Proposed Transmission Line Would Link Eastern and Western Interconnections: Allete and Grid United are proposing to build a 385-mile interstate power line that would more than double the capacity for moving electricity between the Eastern and Western interconnections of the U.S. grid. The $2.5 billion project would go from North Dakota to Colstrip, Montana, as Ethan Howland reports for Utility Dive. The line, which would need approval from federal and state regulators, would have 3,000 megawatts of bi-directional capacity. It would be a small step toward increasing the flow of electricity between two grid regions that are almost completely cut off from each other. Energy analysts and clean energy advocates have long called for an increase in connections between the two regions because it would allow for renewable energy in areas rich with sun and wind to be quickly transported across the country.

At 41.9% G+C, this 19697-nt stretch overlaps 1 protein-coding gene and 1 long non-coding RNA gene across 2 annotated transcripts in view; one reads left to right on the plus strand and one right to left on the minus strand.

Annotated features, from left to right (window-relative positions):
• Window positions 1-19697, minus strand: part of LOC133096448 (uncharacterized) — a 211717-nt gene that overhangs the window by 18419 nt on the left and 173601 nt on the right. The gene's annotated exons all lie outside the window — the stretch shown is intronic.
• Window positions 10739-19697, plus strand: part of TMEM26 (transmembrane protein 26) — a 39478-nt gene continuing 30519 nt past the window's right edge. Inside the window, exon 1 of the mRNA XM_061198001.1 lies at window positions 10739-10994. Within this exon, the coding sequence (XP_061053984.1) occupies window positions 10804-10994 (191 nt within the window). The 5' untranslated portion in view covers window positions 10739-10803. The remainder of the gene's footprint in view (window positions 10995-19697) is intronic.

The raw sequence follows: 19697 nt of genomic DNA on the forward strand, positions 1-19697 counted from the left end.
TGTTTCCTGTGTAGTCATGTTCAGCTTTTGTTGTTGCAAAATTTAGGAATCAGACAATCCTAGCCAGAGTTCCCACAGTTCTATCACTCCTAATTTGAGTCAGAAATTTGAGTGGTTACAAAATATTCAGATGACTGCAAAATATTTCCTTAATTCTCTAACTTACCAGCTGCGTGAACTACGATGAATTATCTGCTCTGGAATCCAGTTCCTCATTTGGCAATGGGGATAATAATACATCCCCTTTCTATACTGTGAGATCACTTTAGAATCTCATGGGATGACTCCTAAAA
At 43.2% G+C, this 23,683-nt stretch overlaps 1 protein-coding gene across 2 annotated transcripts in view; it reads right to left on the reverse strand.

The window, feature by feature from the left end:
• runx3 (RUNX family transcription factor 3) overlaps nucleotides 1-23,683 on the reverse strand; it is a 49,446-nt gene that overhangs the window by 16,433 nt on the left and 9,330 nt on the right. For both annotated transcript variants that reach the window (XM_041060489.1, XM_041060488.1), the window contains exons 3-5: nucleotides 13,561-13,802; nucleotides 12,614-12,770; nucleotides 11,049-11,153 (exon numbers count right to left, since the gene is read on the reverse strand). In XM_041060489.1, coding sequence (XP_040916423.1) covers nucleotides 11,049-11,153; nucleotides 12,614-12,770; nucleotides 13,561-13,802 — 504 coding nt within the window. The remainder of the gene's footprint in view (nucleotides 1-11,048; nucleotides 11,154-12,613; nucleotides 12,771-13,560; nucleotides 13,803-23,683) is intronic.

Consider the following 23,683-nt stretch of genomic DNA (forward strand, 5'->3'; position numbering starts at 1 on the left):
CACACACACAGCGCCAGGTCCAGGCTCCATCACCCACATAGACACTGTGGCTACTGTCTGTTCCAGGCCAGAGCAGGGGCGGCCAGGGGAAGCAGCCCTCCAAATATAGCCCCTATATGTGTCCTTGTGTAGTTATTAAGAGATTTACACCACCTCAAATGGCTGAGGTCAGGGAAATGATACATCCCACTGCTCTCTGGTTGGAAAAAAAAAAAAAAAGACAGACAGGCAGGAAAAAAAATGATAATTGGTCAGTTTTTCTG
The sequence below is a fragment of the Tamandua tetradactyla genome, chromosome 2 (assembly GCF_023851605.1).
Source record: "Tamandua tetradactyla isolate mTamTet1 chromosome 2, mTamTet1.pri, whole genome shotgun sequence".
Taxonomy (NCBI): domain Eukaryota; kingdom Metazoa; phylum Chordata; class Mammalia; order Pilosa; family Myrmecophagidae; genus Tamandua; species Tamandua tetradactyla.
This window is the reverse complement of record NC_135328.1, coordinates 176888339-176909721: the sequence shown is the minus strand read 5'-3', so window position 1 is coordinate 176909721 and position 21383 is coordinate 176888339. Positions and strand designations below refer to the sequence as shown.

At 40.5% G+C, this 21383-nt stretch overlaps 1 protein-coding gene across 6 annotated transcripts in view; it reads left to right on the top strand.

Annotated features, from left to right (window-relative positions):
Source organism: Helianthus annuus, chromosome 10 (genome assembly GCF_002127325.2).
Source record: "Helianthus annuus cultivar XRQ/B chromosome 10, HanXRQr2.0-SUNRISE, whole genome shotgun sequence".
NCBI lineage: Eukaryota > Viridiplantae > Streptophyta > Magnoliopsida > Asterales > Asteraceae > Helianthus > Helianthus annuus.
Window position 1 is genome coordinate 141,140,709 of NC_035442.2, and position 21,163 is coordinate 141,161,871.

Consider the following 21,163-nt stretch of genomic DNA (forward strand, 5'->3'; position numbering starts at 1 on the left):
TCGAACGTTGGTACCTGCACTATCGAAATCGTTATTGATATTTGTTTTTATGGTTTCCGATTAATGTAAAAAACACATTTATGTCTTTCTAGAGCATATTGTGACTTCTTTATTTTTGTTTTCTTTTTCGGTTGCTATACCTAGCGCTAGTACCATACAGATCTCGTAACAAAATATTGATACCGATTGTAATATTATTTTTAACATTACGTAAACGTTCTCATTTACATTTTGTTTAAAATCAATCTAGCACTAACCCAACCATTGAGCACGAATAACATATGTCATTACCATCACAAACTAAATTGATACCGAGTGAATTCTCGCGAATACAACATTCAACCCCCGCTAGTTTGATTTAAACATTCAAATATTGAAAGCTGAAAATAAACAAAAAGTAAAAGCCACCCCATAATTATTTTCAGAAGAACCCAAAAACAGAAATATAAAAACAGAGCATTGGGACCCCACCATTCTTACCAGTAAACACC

New Wind and Solar Are Cheaper Than the Costs to Operate All But One Coal-Fired Power Plant in the United States: Dry Fork Station, a coal-fired plant near Gillette, Wyoming, stands alone in the nation on one measure of economic viability—a positive distinction for that plant, but a damning one for coal-fired electricity in general. Dry Fork Station is the only coal plant in the country that costs less to operate than it would take to replace the plant’s output by building new wind or solar plants in the same communities or regions, according to a new report issued Monday by the think tank Energy Innovation, as I reported for ICN. But even that plant is barely competitive with new wind and solar, said Michelle Solomon, one of the report’s co-authors.

Inside Clean Energy is ICN’s weekly bulletin of news and analysis about the energy transition. Send news tips and questions to [email protected].